Felix Nyauchi in a spot over poor record as MP
By Josphat Thiongó
| July 9th 2021
History came to haunt a former lawmaker seeking the job of a commissioner at the electoral agency.
Felix Nyauchi, former Gwasi MP (1997 to 2002), was being interviewed by the Independent Electoral and Boundaries Commission (IEBC) Selection Panel, which focused on his tenure as a lawmaker.
The panel chaired by Dr Elizabeth Muli questioned his dismal contribution in the eighth Parliament. Panellist Moris Kimuli noted that Nyauchi contributed twice during his five years in parliament.
According to Hansard, Kimuli said, Nyauchi was also in favour of an attempt to scuttle the entrenchment of the then Constitutional Review Commission (CKRC) in the Constitution.
“On March 20, 2000, Parliament was debating entrenchment of the (Constitutional review commission and leader of government business then the late Prof George Saitoti rose to move an adjournment motion of the House to proceed on recess and people opposed saying they have important business to conclude,” recalled Kimuli.
He went on, “You, however, stood in support of the motion of adjournment. You said you needed a break to go and campaign."
It further emerged that on the issue being debated on the CKRC Nyauchi said, “CKRC is a constitutional creation and as much as it is, there is no need to say that we must entrench it… why do we need to anticipate that some busybodies will scuttle the process? We are not prophets; we are just politicians. If that were to happen the best way to deal with issues is to tackle them when they arise.”
Kimuli then asked Nyauchi whether it was in his nature to react to situations rather than be proactive. “No, it must have been a rare moment. You know that was a long time ago. But the Hansard is the Hansard,” replied Nyauchi.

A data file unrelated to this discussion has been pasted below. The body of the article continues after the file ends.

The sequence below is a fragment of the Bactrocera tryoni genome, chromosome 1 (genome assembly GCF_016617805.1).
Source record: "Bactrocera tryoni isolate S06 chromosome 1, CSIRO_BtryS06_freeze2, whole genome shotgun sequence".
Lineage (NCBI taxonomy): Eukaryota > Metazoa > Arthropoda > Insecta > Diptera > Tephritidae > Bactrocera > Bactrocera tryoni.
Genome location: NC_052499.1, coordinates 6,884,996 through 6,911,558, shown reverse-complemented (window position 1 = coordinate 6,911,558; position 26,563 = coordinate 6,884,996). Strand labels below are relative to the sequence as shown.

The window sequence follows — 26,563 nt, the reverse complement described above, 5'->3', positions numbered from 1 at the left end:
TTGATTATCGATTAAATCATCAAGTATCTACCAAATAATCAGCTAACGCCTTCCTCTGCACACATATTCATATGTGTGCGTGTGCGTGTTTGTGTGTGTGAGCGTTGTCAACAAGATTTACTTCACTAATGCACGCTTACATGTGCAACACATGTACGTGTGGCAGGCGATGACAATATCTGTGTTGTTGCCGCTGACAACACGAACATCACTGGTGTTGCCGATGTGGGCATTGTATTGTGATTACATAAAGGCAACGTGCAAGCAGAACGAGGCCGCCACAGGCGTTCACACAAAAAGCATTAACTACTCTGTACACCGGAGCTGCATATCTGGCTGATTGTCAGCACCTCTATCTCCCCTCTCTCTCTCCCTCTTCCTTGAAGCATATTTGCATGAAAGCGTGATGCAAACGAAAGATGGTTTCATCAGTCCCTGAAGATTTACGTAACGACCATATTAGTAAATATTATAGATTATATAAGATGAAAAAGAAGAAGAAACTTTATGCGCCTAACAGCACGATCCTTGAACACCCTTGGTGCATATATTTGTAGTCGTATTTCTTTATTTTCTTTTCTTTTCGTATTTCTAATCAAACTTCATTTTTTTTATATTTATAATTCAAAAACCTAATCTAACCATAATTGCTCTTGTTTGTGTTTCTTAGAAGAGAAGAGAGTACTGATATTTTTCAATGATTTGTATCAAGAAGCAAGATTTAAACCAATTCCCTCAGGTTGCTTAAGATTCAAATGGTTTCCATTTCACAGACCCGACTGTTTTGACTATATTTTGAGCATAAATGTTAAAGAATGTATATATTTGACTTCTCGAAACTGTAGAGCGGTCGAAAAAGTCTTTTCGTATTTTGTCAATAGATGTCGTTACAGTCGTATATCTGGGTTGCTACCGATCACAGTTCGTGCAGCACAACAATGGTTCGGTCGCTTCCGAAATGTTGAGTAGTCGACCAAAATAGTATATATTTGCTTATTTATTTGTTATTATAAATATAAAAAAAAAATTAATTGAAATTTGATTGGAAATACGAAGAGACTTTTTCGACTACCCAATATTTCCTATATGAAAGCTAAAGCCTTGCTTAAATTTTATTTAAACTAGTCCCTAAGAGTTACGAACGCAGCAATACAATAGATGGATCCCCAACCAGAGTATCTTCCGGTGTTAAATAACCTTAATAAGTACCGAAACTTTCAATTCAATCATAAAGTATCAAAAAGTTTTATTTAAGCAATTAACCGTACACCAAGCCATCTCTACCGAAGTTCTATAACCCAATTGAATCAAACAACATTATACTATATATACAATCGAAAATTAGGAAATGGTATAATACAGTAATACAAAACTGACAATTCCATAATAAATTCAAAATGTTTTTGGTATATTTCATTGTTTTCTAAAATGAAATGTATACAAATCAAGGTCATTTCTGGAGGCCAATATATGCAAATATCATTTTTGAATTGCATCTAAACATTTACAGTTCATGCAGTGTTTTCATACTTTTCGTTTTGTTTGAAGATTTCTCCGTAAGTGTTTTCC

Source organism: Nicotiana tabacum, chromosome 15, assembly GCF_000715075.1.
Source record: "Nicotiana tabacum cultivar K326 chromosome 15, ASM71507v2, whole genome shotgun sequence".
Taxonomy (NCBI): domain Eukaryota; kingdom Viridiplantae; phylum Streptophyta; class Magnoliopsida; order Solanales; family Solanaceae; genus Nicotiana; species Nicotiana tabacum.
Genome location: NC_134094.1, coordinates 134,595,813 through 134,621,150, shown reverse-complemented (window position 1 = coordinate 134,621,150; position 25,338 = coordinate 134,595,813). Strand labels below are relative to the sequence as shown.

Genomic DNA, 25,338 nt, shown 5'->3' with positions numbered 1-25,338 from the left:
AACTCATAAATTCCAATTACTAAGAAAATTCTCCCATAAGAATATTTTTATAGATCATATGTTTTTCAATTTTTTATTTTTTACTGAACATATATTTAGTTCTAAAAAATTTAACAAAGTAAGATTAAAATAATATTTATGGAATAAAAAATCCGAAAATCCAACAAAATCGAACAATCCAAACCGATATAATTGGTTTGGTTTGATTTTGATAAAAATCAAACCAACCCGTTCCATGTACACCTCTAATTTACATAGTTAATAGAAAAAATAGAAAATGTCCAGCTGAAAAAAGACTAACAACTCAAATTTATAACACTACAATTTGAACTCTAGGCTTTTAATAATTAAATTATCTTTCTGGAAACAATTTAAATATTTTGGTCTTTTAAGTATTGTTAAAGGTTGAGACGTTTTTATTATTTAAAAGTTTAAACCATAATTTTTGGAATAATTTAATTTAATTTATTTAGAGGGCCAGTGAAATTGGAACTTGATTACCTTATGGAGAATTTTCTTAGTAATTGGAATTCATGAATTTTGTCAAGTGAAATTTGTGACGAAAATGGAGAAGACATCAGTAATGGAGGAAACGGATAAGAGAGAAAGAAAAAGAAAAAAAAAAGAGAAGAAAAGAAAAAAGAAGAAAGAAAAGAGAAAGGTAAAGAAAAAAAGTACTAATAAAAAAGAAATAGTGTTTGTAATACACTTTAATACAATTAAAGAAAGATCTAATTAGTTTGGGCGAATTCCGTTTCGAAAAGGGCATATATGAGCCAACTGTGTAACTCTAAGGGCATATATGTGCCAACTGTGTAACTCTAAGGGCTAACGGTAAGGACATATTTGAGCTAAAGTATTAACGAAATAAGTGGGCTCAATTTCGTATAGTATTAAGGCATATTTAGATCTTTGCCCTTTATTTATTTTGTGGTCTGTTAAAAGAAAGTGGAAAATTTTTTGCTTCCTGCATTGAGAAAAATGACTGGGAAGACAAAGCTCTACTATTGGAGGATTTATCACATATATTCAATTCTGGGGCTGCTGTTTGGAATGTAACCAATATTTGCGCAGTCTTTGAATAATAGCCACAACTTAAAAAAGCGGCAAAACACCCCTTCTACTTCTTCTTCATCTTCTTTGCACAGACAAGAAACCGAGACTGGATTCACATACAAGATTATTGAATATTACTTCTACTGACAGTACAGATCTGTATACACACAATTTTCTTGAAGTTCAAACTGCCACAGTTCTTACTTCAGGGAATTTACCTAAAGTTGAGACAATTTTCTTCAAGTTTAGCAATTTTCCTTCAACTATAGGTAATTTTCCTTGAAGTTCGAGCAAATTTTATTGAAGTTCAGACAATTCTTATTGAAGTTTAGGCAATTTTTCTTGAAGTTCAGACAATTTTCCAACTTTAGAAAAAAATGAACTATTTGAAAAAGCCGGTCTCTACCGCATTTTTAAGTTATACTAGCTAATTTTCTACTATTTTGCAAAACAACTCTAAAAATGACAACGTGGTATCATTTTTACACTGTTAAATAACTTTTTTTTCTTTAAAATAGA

Nyauchi also admitted that as a former MP, he did not move a member’s motion on any matter of electoral reform, constitutionality or public policy.
But replying to a query by panellist Faradim Mohamed on challenges facing the IEBC, Nyauchi said if appointed he would ensure the commission was more transparent to political parties and voters.
“When it comes to law and parliament, we find that critical laws affecting operations of IEBC are passed at a very late stage. Court cases impacting on IEBC close to elections also affect timelines and operations of the commission,” he said.
In the morning, Con Omore Osendo and Dr Dinah Jeruto Kipkebut also appeared before the panel. Osendo, a public policy and governance expert, said to deal with the lack of funding for IEBC, he would entertain borrowing from development partners as a measure of last resort, so as to conduct a free and fair election.
“If government and development partners didn’t give money for an election, borrowing would be a last resort, if I was a commissioner,” he said, adding that the process could only be done with the National Treasury leading.
He further called on the operationalisation of the Campaign Financing law to deal with the handout culture rampant during the electioneering period.
When asked how he will handle political pressure as a commissioner, Osendo said he is aware of the situation and would want to hit the ground early once appointed.
"I have seen what commissioners and staff of IEBC go through. I would want to start early by having a very structured and regular engagement with the political class. I know we have a forum for that," Osendo said in response to a query by vice-chair James Achoka.
He further blamed poor enforcement of electoral laws and policies for poor electoral management. “Things don’t go punished and this brings a lot of impunity… mismanagement, theft and corruption are things which reduce resources that we need to improve governance," he said.
Dr Kipkebut was at pains to explain a conclusive election cycle. She however said she would use her managerial and conflict resolution skills to navigate her job as commissioner.
To ensure no adverse reports on the commission from the media she said, “If appointed, I would like to have a stakeholder engagement with them to make them understand the role it plays in either ensuring Kenya burns or it remains safe.”
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